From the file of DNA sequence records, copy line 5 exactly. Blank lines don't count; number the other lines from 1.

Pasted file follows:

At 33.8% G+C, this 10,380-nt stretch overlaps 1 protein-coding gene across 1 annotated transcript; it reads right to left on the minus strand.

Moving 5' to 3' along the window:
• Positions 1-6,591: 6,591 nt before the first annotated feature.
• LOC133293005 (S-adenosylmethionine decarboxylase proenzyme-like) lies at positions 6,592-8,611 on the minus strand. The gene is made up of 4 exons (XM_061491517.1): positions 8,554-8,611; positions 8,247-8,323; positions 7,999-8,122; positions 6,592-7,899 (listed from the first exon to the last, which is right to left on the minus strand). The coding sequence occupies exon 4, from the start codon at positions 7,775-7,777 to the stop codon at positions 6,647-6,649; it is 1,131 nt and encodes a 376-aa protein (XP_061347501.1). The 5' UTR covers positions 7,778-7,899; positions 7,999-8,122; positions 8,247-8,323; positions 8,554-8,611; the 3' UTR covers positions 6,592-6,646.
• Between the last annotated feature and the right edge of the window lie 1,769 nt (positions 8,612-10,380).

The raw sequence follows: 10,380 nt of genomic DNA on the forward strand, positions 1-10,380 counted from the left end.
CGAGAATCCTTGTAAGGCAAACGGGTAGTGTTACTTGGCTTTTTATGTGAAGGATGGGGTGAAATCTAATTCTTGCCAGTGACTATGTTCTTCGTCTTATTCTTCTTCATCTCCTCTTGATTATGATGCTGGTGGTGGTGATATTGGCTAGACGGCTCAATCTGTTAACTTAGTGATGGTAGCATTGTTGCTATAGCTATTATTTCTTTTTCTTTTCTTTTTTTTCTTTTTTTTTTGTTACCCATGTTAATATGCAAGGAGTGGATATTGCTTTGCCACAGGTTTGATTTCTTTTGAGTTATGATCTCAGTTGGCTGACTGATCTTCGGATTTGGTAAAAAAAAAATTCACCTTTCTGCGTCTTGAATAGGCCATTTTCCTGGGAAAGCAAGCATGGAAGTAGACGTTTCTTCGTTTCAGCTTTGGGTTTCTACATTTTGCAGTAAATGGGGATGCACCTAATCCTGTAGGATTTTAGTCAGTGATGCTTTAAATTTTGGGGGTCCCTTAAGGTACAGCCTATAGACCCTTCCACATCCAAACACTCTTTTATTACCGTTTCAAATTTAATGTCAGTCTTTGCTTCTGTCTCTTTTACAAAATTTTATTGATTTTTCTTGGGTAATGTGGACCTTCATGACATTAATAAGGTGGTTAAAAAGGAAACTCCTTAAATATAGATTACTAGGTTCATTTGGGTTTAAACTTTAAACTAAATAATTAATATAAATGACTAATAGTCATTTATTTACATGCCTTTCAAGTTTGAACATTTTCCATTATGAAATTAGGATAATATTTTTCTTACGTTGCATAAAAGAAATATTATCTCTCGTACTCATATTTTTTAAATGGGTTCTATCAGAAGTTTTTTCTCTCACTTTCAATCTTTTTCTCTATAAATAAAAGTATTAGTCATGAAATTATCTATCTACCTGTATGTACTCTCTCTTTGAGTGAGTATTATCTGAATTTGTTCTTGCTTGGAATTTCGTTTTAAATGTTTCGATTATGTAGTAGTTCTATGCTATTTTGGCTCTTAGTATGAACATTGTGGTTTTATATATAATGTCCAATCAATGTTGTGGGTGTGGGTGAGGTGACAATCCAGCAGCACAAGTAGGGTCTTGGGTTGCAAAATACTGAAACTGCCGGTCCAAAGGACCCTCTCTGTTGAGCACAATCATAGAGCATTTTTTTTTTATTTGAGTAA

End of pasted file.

• Between the last annotated feature and the right edge of the window lie 1,769 nt (positions 8,612-10,380).